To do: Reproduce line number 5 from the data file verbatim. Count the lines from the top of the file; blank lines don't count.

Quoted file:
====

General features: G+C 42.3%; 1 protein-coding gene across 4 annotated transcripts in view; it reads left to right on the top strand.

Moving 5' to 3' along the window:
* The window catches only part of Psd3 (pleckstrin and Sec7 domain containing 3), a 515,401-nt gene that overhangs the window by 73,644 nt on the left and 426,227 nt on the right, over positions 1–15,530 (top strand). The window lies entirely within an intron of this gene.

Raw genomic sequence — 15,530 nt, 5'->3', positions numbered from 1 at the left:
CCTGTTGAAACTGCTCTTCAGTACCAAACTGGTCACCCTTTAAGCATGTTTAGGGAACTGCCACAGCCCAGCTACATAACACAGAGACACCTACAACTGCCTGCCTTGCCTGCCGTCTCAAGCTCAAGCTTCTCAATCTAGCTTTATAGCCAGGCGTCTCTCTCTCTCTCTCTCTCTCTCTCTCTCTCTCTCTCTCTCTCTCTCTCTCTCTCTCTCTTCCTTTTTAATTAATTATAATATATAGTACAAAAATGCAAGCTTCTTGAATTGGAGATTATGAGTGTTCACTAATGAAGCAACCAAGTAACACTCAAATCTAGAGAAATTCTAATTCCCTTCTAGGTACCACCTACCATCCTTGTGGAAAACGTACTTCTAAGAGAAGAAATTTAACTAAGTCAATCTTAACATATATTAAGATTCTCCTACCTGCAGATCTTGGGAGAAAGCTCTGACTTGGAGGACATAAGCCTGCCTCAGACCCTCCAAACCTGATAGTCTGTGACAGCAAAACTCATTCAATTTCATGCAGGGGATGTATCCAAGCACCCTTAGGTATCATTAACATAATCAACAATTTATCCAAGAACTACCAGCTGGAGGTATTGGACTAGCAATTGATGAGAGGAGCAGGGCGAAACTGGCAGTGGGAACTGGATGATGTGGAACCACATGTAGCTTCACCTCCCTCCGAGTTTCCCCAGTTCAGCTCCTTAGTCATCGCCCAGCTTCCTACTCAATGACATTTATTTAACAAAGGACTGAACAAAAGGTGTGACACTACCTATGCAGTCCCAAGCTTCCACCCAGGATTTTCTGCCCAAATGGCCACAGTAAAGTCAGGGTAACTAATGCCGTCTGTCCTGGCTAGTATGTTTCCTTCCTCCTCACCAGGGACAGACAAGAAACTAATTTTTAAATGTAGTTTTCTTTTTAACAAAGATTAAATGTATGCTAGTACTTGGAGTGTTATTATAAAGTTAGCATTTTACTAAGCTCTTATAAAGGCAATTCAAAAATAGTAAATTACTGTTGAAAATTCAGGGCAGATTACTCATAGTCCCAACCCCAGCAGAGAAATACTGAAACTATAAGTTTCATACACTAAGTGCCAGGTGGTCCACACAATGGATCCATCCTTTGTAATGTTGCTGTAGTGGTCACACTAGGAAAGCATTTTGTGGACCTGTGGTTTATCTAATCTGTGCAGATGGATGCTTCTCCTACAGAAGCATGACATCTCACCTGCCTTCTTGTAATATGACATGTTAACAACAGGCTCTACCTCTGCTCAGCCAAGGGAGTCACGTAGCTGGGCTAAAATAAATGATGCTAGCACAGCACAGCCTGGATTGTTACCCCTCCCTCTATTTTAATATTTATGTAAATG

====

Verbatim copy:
CCTGTTGAAACTGCTCTTCAGTACCAAACTGGTCACCCTTTAAGCATGTTTAGGGAACTGCCACAGCCCAGCTACATAACACAGAGACACCTACAACTGCCTGCCTTGCCTGCCGTCTCAAGCTCAAGCTTCTCAATCTAGCTTTATAGCCAGGCGTCTCTCTCTCTCTCTCTCTCTCTCTCTCTCTCTCTCTCTCTCTCTCTCTCTCTCTCTCTCTTCCTTTTTAATTAATTATAATATATAGTACAAAAATGCAAGCTTCTTGAATTGGAGATTATGAGTGTTCACTAATGAAGCAACCAAGTAACACTCAAATCTAGAGAAATTCTAATTCCCTTCTAGGTACCACCTACCATCCTTGTGGAAAACGTACTTCTAAGAGAAGAAATTTAACTAAGTCAATCTTAACATATATTAAGATTCTCCTACCTGCAGATCTTGGGAGAAAGCTCTGACTTGGAGGACATAAGCCTGCCTCAGACCCTCCAAACCTGATAGTCTGTGACAGCAAAACTCATTCAATTTCATGCAGGGGATGTATCCAAGCACCCTTAGGTATCATTAACATAATCAACAATTTATCCAAGAACTACCAGCTGGAGGTATTGGACTAGCAATTGATGAGAGGAGCAGGGCGAAACTGGCAGTGGGAACTGGATGATGTGGAACCACATGTAGCTTCACCTCCCTCCGAGTTTCCCCAGTTCAGCTCCTTAGTCATCGCCCAGCTTCCTACTCAATGACATTTATTTAACAAAGGACTGAACAAAAGGTGTGACACTACCTATGCAGTCCCAAGCTTCCACCCAGGATTTTCTGCCCAAATGGCCACAGTAAAGTCAGGGTAACTAATGCCGTCTGTCCTGGCTAGTATGTTTCCTTCCTCCTCACCAGGGACAGACAAGAAACTAATTTTTAAATGTAGTTTTCTTTTTAACAAAGATTAAATGTATGCTAGTACTTGGAGTGTTATTATAAAGTTAGCATTTTACTAAGCTCTTATAAAGGCAATTCAAAAATAGTAAATTACTGTTGAAAATTCAGGGCAGATTACTCATAGTCCCAACCCCAGCAGAGAAATACTGAAACTATAAGTTTCATACACTAAGTGCCAGGTGGTCCACACAATGGATCCATCCTTTGTAATGTTGCTGTAGTGGTCACACTAGGAAAGCATTTTGTGGACCTGTGGTTTATCTAATCTGTGCAGATGGATGCTTCTCCTACAGAAGCATGACATCTCACCTGCCTTCTTGTAATATGACATGTTAACAACAGGCTCTACCTCTGCTCAGCCAAGGGAGTCACGTAGCTGGGCTAAAATAAATGATGCTAGCACAGCACAGCCTGGATTGTTACCCCTCCCTCTATTTTAATATTTATGTAAATG